The crew of the LE Eithne have rescued a further 647 migrants - among them eight children - from two wooden barges in the Mediterranean.
In another hectic day for the crew, they transferred 593 migrants rescued on Sunday to a larger British naval vessel in the early hours of yesterday morning.
A few hours later, at around 8am Irish time, the LE Eithne began another operation when it came to the aid of 330 migrants who were packed on board an open-decked wooden barge, around 50 miles off the coast of Libya.
That operation finished at 10.30am but immediately after this, the crew was directed by Italian authorities to another stricken barge that was in the area.
Another 317 migrants were on the second vessel. They were transferred to the LE Eithne bringing to 647 the number of migrants on board - 544 men, 95 women and eight children.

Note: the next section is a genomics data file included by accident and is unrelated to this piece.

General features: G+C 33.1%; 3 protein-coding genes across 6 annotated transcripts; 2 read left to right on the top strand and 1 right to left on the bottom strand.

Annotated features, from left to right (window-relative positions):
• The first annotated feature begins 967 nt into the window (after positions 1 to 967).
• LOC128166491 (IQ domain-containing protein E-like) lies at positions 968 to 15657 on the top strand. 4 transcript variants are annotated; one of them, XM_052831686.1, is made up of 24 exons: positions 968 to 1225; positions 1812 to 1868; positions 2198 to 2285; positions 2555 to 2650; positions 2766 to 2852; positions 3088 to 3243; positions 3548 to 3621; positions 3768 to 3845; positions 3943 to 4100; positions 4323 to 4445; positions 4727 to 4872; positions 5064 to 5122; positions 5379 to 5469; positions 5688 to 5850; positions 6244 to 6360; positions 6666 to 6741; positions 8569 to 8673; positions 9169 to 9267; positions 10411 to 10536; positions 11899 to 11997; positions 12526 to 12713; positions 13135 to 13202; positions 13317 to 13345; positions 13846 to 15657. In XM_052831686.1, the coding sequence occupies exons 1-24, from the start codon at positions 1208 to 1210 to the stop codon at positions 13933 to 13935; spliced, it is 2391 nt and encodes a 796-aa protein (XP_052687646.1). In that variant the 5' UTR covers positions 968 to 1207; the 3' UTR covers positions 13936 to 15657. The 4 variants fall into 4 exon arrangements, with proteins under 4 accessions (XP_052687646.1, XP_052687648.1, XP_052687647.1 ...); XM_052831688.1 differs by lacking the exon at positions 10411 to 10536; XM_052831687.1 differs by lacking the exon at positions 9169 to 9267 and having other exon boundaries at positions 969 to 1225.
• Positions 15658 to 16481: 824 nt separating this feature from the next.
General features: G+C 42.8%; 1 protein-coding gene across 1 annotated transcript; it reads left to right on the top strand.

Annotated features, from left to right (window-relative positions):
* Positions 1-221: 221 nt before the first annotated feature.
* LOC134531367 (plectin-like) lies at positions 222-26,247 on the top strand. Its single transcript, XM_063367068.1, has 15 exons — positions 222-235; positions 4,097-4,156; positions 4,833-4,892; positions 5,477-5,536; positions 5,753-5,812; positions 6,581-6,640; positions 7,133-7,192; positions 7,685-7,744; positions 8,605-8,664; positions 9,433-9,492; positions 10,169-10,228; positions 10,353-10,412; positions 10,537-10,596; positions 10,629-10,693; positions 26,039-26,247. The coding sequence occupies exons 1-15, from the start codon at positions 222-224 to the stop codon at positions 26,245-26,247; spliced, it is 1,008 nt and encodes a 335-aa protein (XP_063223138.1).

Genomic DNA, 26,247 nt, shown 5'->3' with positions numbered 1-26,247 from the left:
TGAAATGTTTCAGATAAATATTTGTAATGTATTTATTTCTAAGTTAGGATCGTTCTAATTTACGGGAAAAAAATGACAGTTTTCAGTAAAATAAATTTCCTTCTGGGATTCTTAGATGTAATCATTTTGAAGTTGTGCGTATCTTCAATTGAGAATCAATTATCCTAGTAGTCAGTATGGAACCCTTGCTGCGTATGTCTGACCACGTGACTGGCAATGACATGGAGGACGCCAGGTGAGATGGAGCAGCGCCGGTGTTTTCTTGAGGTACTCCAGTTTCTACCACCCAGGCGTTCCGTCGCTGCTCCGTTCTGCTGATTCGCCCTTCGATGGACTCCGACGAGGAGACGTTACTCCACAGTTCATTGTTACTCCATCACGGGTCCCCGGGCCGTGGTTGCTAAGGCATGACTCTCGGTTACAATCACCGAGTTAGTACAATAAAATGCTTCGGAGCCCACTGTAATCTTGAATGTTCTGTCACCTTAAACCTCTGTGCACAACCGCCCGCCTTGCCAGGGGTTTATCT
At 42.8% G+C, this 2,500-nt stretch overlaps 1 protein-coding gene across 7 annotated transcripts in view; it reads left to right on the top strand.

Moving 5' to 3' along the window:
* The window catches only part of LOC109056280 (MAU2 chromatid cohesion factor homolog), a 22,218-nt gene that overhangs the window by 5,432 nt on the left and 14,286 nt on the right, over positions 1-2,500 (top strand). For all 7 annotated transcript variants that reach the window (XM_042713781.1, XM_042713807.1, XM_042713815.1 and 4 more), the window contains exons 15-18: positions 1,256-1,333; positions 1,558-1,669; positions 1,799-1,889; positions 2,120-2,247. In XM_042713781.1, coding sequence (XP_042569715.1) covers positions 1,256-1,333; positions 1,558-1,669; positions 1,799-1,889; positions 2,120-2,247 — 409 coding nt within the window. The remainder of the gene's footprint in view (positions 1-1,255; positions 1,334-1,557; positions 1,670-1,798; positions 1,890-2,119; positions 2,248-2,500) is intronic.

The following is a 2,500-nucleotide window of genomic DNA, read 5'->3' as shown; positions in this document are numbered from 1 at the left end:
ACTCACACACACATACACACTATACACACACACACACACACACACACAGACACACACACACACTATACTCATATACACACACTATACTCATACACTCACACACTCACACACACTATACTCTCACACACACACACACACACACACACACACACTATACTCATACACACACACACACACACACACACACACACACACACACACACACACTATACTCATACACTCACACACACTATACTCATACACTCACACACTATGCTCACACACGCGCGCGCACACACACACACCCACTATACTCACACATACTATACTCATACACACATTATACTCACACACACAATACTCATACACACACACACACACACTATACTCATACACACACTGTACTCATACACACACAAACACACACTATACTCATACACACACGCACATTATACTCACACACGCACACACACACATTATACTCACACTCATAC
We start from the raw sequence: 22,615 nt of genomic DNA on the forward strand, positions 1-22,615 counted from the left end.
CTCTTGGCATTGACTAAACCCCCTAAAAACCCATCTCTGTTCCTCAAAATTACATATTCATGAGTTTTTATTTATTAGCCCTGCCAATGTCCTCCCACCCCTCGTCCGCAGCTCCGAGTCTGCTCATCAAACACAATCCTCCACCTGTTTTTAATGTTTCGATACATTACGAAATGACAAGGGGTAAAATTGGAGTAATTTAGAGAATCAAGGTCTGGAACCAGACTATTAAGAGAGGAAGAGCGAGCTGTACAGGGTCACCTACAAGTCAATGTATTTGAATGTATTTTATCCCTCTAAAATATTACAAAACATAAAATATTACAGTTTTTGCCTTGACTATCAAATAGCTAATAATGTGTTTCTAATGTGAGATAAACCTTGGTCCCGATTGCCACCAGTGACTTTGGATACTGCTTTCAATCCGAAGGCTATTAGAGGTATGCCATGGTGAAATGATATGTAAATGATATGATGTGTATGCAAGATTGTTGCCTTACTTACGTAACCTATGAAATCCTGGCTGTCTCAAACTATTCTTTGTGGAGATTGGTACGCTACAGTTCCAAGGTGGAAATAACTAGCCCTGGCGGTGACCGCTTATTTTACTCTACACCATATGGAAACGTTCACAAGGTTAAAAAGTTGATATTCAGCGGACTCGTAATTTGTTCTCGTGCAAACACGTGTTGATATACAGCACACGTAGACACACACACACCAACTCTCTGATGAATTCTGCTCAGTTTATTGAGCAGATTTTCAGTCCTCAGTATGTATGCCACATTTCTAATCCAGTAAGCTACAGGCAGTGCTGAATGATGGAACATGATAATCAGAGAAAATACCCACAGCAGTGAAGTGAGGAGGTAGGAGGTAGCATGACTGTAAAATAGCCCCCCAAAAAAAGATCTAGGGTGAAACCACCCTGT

Meanwhile, Ireland will replace that LE Eithne on refugee rescue duties in the Mediterranean with the LE Niamh in just over two weeks' time.
Defence Minister Simon Coveney hailed LE Eithne's 69-strong crew as "true Irish heroes" for their role in helping save the lives of over 3,000 migrants in the space of two months.
Now, the Government will extend Ireland's humanitarian mission to support the Italian authorities - and will consider deploying a third ship if necessary in September.
"Before the end of July the LE Eithne will return to Ireland and a new ship, more than likely the LE Niamh, will go out and continue the good work," Mr Coveney told the Irish Independent.
"What the Naval Service has been doing over the last couple of weeks has been truly heroic stuff.
"They have been doing Ireland proud.
"But that is what they are trained for, it is what they are expected to do and it is what they expect of themselves," he added.
LE Eithne departed Cork on May 16 for an eight-week search and rescue mission off southern Italy.